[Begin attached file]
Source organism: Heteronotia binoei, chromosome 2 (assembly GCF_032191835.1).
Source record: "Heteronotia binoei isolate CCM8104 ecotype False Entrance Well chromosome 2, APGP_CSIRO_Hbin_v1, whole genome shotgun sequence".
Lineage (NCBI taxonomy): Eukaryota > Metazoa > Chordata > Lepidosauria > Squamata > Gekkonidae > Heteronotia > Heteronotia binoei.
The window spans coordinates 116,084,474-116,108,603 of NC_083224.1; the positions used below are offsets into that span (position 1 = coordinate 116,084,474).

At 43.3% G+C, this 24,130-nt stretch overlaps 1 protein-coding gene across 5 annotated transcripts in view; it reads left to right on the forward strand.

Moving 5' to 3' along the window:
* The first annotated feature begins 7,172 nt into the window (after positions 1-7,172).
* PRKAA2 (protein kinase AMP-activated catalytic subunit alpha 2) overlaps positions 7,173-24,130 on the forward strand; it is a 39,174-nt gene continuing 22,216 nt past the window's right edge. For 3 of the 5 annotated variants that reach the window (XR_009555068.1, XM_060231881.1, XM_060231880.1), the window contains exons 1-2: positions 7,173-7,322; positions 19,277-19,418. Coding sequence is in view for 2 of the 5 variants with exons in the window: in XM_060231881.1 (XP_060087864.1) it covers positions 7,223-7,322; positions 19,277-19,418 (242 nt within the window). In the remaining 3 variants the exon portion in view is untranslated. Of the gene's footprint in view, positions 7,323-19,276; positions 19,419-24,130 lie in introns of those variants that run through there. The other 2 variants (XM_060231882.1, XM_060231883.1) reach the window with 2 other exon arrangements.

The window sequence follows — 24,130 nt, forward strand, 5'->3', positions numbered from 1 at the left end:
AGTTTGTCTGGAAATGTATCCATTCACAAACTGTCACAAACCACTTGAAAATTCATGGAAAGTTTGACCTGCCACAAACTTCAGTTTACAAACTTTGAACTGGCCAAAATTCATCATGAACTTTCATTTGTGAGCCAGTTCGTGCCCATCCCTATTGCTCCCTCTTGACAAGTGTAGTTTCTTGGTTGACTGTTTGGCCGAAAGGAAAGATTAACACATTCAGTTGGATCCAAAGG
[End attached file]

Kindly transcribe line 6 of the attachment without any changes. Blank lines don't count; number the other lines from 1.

Moving 5' to 3' along the window: